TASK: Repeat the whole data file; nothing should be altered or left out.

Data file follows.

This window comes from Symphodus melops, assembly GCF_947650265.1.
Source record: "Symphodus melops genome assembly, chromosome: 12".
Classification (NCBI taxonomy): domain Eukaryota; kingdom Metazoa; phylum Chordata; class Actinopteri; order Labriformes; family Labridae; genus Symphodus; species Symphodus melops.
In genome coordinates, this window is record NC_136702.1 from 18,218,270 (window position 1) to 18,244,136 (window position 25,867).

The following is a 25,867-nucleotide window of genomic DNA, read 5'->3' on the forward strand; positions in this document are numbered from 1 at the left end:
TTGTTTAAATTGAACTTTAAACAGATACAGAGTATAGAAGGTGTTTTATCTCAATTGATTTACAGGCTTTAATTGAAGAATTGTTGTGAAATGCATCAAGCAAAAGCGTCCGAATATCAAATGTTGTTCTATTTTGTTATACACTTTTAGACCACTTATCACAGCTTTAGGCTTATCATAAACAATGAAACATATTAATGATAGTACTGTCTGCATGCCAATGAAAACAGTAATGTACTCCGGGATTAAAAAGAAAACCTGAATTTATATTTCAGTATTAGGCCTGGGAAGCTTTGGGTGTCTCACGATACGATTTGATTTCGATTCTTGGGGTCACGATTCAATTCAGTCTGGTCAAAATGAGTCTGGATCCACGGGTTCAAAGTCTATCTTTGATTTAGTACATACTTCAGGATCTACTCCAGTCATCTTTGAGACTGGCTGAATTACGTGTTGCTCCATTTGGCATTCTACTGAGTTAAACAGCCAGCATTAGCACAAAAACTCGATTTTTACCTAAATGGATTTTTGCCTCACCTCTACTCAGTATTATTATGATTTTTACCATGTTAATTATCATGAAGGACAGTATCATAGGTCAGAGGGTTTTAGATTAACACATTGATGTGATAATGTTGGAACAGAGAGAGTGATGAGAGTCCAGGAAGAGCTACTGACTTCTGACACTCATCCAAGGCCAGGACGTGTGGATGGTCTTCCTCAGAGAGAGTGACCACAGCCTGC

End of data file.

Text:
This window comes from Symphodus melops, assembly GCF_947650265.1.
Source record: "Symphodus melops genome assembly, chromosome: 12".
Classification (NCBI taxonomy): domain Eukaryota; kingdom Metazoa; phylum Chordata; class Actinopteri; order Labriformes; family Labridae; genus Symphodus; species Symphodus melops.
In genome coordinates, this window is record NC_136702.1 from 18,218,270 (window position 1) to 18,244,136 (window position 25,867).

The following is a 25,867-nucleotide window of genomic DNA, read 5'->3' on the forward strand; positions in this document are numbered from 1 at the left end:
TTGTTTAAATTGAACTTTAAACAGATACAGAGTATAGAAGGTGTTTTATCTCAATTGATTTACAGGCTTTAATTGAAGAATTGTTGTGAAATGCATCAAGCAAAAGCGTCCGAATATCAAATGTTGTTCTATTTTGTTATACACTTTTAGACCACTTATCACAGCTTTAGGCTTATCATAAACAATGAAACATATTAATGATAGTACTGTCTGCATGCCAATGAAAACAGTAATGTACTCCGGGATTAAAAAGAAAACCTGAATTTATATTTCAGTATTAGGCCTGGGAAGCTTTGGGTGTCTCACGATACGATTTGATTTCGATTCTTGGGGTCACGATTCAATTCAGTCTGGTCAAAATGAGTCTGGATCCACGGGTTCAAAGTCTATCTTTGATTTAGTACATACTTCAGGATCTACTCCAGTCATCTTTGAGACTGGCTGAATTACGTGTTGCTCCATTTGGCATTCTACTGAGTTAAACAGCCAGCATTAGCACAAAAACTCGATTTTTACCTAAATGGATTTTTGCCTCACCTCTACTCAGTATTATTATGATTTTTACCATGTTAATTATCATGAAGGACAGTATCATAGGTCAGAGGGTTTTAGATTAACACATTGATGTGATAATGTTGGAACAGAGAGAGTGATGAGAGTCCAGGAAGAGCTACTGACTTCTGACACTCATCCAAGGCCAGGACGTGTGGATGGTCTTCCTCAGAGAGAGTGACCACAGCCTGC